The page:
Parked Movie Review
While pulling one's car off a road without departing the vehicle seems to have been more often than not associated with a lovers' lane interlude in movies, that tradition may have become radically revamped these days in the midst of the Great Recession, as a last resort interior space to simply live in. Which just happens to be the predicament of the new and different 21st century protagonist in Irish director Darragh Byrne's dramatic film feature debut about homelessness on wheels, Parked.
Colm Meaney stars in Parked as Fred, a clock repairman just returned from England to his native Dublin, presumably now jobless and looking for work in the city he originally left for that very same reason. Demoralized and psychologically withdrawn, the middle aged recluse begins living in his car in a parking lot as an expedient measure, after facing the typical bureaucratic reaction when applying for shelter. Which is incredulously, that you're not eligible for housing if you don't have a verifiable home address in the first place.
But Fred's relative privacy if not comfort, is abruptly disturbed when a homeless youth likewise living in his car, takes up similar residency in a nearby parking space in the lot. The compulsively chatty Cathal (Colin Morgan)is as uncomfortable with isolation as Fred is disturbed by the lack of it, but he soon wears down the older man's resistance to forge an odd couple friendship. Though Fred's alarming discovery that Cathal is a junkie whose unsavory drug dealer suppliers turn up occasionally to beat him viciously for unpaid debts, both repels and arouses within himself an untapped emotional reservoir of protective paternal impulses.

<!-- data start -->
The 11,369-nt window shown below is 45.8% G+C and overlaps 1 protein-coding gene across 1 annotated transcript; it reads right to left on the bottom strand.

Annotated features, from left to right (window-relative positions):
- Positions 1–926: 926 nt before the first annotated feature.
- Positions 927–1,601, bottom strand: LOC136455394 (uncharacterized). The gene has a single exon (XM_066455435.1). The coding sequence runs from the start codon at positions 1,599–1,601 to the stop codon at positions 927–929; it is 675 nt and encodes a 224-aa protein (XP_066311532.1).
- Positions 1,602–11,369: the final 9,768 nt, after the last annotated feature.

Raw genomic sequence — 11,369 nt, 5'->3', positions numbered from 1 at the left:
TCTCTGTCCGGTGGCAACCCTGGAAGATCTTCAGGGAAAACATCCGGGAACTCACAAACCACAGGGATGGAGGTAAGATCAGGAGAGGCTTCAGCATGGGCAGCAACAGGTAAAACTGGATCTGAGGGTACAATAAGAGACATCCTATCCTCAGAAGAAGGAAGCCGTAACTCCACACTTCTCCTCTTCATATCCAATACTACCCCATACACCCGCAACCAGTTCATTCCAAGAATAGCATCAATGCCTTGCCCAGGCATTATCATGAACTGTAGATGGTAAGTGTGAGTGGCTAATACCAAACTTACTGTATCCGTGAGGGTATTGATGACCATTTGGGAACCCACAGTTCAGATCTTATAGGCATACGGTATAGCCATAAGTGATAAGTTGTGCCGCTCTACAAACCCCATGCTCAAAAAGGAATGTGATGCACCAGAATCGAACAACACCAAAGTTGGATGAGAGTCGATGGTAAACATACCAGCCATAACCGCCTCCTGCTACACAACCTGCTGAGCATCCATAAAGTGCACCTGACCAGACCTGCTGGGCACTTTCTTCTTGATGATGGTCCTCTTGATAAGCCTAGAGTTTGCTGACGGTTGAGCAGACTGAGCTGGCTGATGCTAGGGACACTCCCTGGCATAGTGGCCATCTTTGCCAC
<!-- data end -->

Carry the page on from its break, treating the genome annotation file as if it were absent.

There are delicately conveyed, wordless moments exploring Fred's solemn challenges to the humiliations of difficult survival surrounded by an uncaring reality. As he goes about salvaging whatever dignity and pride he can summon in performing routine tasks out of his car, like preparing meals, shaving and reading. And rendering his dire situation somehow a little more cheerful than it actually is, when for instance tending affectionately to a favorite plant soaking in the sun up against the car window.
But steering this narrative vehicle off course, is a story full of far fetched elements that opt for contrived, often way too coincidental shortcuts. And upstaging the striking imagery, which in contrast takes its time lyrically breezing through. Such as a predictable romance involving Finnish immigrant pianist Juliana (Milka Ahlroth), who always seems to materialize just in time all around town when the filmmaker is in need of a some sparks to fly for Fred. And with Fred himself single-handedly overpowering and driving off the entire gang of thugs terrorizing and nearly killing Cathal, despite being seriously over the hill and out of shape.
All of which tends to infuse Parked with the visceral impact of raw truth when it's a question of Meaney's destitute main character on the inside looking out at a callous world. But as for the outside looking in director's point of view, there's a distinct sense of a second hand experience only heard about from a comfortable distance, than in any way felt or endured.
2 1/2 stars
To see the trailer of Parked:Prairie Miller is a NY multimedia journalist online, in print and on radio, and on WBAI/Pacifica National Radio Network's Arts Express. Read more reviews by Prairie Miller. Contact Prairie through NewsBlaze. Read more stories by Prairie Miller.
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